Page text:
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January 10, 2011

Illinois’ historically insane shooting

Filed under: Uncategorized — John Gasaway @ 2:00 am

By now you’ve no doubt heard that Illinois is off to a pretty hot start in Big Ten play in terms of shooting the ball. But until I took a closer look at what constitutes “normal” for major-conference games, I didn’t fully realize just how preposterous Bruce Weber‘s team has been. Seasoned Illini-watchers tell me the always-fretful Weber has actually started wincing visibly each time his players sink yet another three. It’s almost as if the coach knows this is too good to last.

The coach is right. Illinois has recorded two of the best shooting performances seen in major-conference play over the past five-plus seasons.

What is with the Big Ten this year?
Best effective FG percentages, 2006 through January 9, 2011
Major-conference games only

1.  Illinois (vs. Northwestern, Jan. 6, 2011)    80.7
2.  West Virginia (vs. Rutgers, Jan. 31, 2007)   80.4
3.  Illinois (@ Iowa, Dec. 29, 2010)             80.2
4.  Arizona (vs. Stanford, March 7, 2009)        80.0
5.  UCLA (vs. Arizona State, Dec. 31, 2009)      78.6
6.  Iowa (vs. Michigan, Feb. 4, 2006)            78.6
7.  NC State (vs. Florida State, Feb. 15, 2006)  78.4
8.  NC State (vs. Virginia Tech, Feb. 18, 2007)  78.1
9.  Ohio State (@ Indiana, Dec. 31, 2010)        77.6
10. Oregon (@ Cal, Feb. 9, 2008)                 77.6

Not bad for a team that lost to UIC, right? Also note that three of the best ten shooting performances of the past five-plus years have come from the Big Ten over the past two weeks. No wonder teams league-wide are scoring a robust 1.09 points per possession in conference play. Don’t be fooled by the slow pace — if you like offense this year’s Big Ten is for you.

Now, precisely how ridiculous is it for Illinois to be shooting this well? Think of it this way. Since 2006 and including last night’s games, there have been four instances of a team recording an effective FG percentage of 80 or better in major-conference play. That’s four times out of 3138 games. In other words you should expect to see an 80 eFG happen once for every 785 major-conference games played — keeping in mind that in any entire season there are just 621 major-conference games.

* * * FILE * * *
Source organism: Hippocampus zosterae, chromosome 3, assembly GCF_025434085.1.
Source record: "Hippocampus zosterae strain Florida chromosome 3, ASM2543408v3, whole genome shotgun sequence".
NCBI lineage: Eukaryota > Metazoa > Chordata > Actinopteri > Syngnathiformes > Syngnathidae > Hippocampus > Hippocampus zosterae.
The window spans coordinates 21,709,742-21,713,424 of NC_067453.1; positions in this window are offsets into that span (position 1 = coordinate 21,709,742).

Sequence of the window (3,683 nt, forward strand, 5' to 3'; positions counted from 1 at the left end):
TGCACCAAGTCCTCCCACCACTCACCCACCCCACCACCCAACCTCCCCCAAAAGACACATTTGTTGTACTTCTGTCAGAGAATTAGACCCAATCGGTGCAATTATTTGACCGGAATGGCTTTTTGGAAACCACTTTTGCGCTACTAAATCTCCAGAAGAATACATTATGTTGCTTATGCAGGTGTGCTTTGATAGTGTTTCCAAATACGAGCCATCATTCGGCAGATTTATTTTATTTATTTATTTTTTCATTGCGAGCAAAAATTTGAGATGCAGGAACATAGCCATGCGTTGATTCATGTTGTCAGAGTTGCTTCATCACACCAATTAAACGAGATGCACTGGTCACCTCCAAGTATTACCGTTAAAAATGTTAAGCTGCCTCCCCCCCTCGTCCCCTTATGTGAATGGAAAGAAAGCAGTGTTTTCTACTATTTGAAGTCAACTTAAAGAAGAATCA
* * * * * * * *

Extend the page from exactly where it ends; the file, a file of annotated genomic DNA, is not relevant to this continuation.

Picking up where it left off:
And yet Illinois fans have seen it happen twice in three games. It is historically insane.

BONUS “I know what your’re thinking” note! I have to admit that when I started looking at outstanding shooting performances, I was a little dubious about the whole exercise. Surely I’d find a bunch of blowouts recorded by home teams. Who really cares how many shots a team makes in the last couple minutes when they’re ahead by 20?

That aptly describes the Illini’s 88-63 win over Northwestern in Champaign last week, certainly. But I was surprised to find how often these incredible performances were actually necessary for most or even all of the 40 minutes. In their win on the road against Iowa, for example, Illinois won by just ten points despite a night of historically absurd shooting from the field. By the same token last year’s game between UCLA and Arizona State at Pauley Pavilion, cited in the table above, ended with the Bruins winning 72-70. But my favorite example is last year’s game between Nebraska and Kansas State in Manhattan. The Cornhuskers couldn’t miss, recording an effective FG percentage of 72.9, a level of marksmanship which puts them in the 98th percentile of accuracy. But Nebraska lost 91-87, as the Wildcats went to the line 40 times. Not every gaudy eFG number comes from a blowout.

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